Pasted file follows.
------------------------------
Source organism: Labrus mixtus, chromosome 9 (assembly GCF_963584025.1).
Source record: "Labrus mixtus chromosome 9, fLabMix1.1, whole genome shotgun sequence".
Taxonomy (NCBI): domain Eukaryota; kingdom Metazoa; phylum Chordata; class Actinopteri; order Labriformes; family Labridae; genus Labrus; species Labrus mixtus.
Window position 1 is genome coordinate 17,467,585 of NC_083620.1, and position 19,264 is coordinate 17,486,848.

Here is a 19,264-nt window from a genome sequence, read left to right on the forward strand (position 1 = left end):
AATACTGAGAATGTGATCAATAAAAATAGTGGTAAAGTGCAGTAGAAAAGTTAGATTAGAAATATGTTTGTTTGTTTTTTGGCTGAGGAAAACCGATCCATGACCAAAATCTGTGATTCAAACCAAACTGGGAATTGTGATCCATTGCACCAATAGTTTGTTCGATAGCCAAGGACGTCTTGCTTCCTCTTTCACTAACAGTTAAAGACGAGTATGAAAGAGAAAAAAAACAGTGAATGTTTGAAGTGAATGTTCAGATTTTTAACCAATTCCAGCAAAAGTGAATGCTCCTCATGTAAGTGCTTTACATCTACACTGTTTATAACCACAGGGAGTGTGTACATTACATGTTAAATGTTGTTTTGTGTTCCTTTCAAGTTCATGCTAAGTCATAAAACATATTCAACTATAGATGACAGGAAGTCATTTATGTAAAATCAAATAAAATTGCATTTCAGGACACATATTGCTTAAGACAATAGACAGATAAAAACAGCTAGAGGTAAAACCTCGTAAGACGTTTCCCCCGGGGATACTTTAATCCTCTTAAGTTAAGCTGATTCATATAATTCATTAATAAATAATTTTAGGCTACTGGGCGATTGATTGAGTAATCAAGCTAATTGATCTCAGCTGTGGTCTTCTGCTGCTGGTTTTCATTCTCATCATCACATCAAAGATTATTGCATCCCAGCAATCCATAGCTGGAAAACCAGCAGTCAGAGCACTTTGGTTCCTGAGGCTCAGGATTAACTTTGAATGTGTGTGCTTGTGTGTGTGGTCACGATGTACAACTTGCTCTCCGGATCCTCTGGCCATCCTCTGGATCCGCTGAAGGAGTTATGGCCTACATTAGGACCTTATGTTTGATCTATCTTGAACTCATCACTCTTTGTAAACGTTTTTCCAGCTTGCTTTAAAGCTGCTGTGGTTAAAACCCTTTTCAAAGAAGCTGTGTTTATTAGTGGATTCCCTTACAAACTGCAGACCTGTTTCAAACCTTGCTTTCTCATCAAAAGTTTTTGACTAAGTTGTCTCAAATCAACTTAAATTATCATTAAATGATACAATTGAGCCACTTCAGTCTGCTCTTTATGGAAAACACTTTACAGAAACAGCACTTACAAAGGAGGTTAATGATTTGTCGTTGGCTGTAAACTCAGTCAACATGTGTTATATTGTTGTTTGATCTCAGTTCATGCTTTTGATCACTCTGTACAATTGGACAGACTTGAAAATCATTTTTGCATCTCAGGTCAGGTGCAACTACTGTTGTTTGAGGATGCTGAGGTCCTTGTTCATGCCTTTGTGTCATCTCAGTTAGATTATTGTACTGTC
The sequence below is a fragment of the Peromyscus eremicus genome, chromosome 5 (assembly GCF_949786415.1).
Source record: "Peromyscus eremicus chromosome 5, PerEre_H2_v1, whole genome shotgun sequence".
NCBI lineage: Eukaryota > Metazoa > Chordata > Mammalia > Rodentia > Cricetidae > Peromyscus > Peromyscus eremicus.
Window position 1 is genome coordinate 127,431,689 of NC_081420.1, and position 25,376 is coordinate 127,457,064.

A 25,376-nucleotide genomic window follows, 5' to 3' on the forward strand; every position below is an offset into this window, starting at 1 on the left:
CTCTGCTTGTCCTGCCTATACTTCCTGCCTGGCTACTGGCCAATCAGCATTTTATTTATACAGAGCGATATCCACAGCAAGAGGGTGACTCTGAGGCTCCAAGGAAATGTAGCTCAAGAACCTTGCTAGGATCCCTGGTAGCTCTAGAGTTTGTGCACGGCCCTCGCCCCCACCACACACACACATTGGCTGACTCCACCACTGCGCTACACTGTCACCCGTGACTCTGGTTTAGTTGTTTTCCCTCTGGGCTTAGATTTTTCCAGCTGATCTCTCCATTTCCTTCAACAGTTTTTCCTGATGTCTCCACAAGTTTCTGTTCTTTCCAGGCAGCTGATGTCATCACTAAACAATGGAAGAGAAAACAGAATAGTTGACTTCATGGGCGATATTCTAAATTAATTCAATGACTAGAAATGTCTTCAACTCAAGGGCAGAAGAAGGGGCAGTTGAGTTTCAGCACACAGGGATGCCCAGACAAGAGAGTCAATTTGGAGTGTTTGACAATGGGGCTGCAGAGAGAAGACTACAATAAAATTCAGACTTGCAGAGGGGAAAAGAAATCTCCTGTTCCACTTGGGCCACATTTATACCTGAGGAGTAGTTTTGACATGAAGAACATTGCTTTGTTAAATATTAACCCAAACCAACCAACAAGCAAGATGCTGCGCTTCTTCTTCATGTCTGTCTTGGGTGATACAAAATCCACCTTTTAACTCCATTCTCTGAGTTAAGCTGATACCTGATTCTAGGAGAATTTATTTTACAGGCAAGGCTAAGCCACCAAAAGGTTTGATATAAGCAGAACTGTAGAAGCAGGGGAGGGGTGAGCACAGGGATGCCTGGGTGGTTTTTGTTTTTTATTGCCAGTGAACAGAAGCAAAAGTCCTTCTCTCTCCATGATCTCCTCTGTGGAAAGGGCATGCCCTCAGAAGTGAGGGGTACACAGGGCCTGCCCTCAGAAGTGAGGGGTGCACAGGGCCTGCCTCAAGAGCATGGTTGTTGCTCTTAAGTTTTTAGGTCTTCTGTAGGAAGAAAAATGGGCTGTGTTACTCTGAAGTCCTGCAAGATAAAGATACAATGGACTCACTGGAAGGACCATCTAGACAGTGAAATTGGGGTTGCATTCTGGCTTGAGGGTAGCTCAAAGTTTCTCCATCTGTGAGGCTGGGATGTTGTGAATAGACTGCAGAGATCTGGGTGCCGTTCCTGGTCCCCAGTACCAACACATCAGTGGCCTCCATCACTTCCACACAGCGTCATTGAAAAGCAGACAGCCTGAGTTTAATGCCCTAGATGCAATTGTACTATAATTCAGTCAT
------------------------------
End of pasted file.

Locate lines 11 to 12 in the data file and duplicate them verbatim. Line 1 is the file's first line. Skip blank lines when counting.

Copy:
A 25,376-nucleotide genomic window follows, 5' to 3' on the forward strand; every position below is an offset into this window, starting at 1 on the left:
CTCTGCTTGTCCTGCCTATACTTCCTGCCTGGCTACTGGCCAATCAGCATTTTATTTATACAGAGCGATATCCACAGCAAGAGGGTGACTCTGAGGCTCCAAGGAAATGTAGCTCAAGAACCTTGCTAGGATCCCTGGTAGCTCTAGAGTTTGTGCACGGCCCTCGCCCCCACCACACACACACATTGGCTGACTCCACCACTGCGCTACACTGTCACCCGTGACTCTGGTTTAGTTGTTTTCCCTCTGGGCTTAGATTTTTCCAGCTGATCTCTCCATTTCCTTCAACAGTTTTTCCTGATGTCTCCACAAGTTTCTGTTCTTTCCAGGCAGCTGATGTCATCACTAAACAATGGAAGAGAAAACAGAATAGTTGACTTCATGGGCGATATTCTAAATTAATTCAATGACTAGAAATGTCTTCAACTCAAGGGCAGAAGAAGGGGCAGTTGAGTTTCAGCACACAGGGATGCCCAGACAAGAGAGTCAATTTGGAGTGTTTGACAATGGGGCTGCAGAGAGAAGACTACAATAAAATTCAGACTTGCAGAGGGGAAAAGAAATCTCCTGTTCCACTTGGGCCACATTTATACCTGAGGAGTAGTTTTGACATGAAGAACATTGCTTTGTTAAATATTAACCCAAACCAACCAACAAGCAAGATGCTGCGCTTCTTCTTCATGTCTGTCTTGGGTGATACAAAATCCACCTTTTAACTCCATTCTCTGAGTTAAGCTGATACCTGATTCTAGGAGAATTTATTTTACAGGCAAGGCTAAGCCACCAAAAGGTTTGATATAAGCAGAACTGTAGAAGCAGGGGAGGGGTGAGCACAGGGATGCCTGGGTGGTTTTTGTTTTTTATTGCCAGTGAACAGAAGCAAAAGTCCTTCTCTCTCCATGATCTCCTCTGTGGAAAGGGCATGCCCTCAGAAGTGAGGGGTACACAGGGCCTGCCCTCAGAAGTGAGGGGTGCACAGGGCCTGCCTCAAGAGCATGGTTGTTGCTCTTAAGTTTTTAGGTCTTCTGTAGGAAGAAAAATGGGCTGTGTTACTCTGAAGTCCTGCAAGATAAAGATACAATGGACTCACTGGAAGGACCATCTAGACAGTGAAATTGGGGTTGCATTCTGGCTTGAGGGTAGCTCAAAGTTTCTCCATCTGTGAGGCTGGGATGTTGTGAATAGACTGCAGAGATCTGGGTGCCGTTCCTGGTCCCCAGTACCAACACATCAGTGGCCTCCATCACTTCCACACAGCGTCATTGAAAAGCAGACAGCCTGAGTTTAATGCCCTAGATGCAATTGTACTATAATTCAGTCAT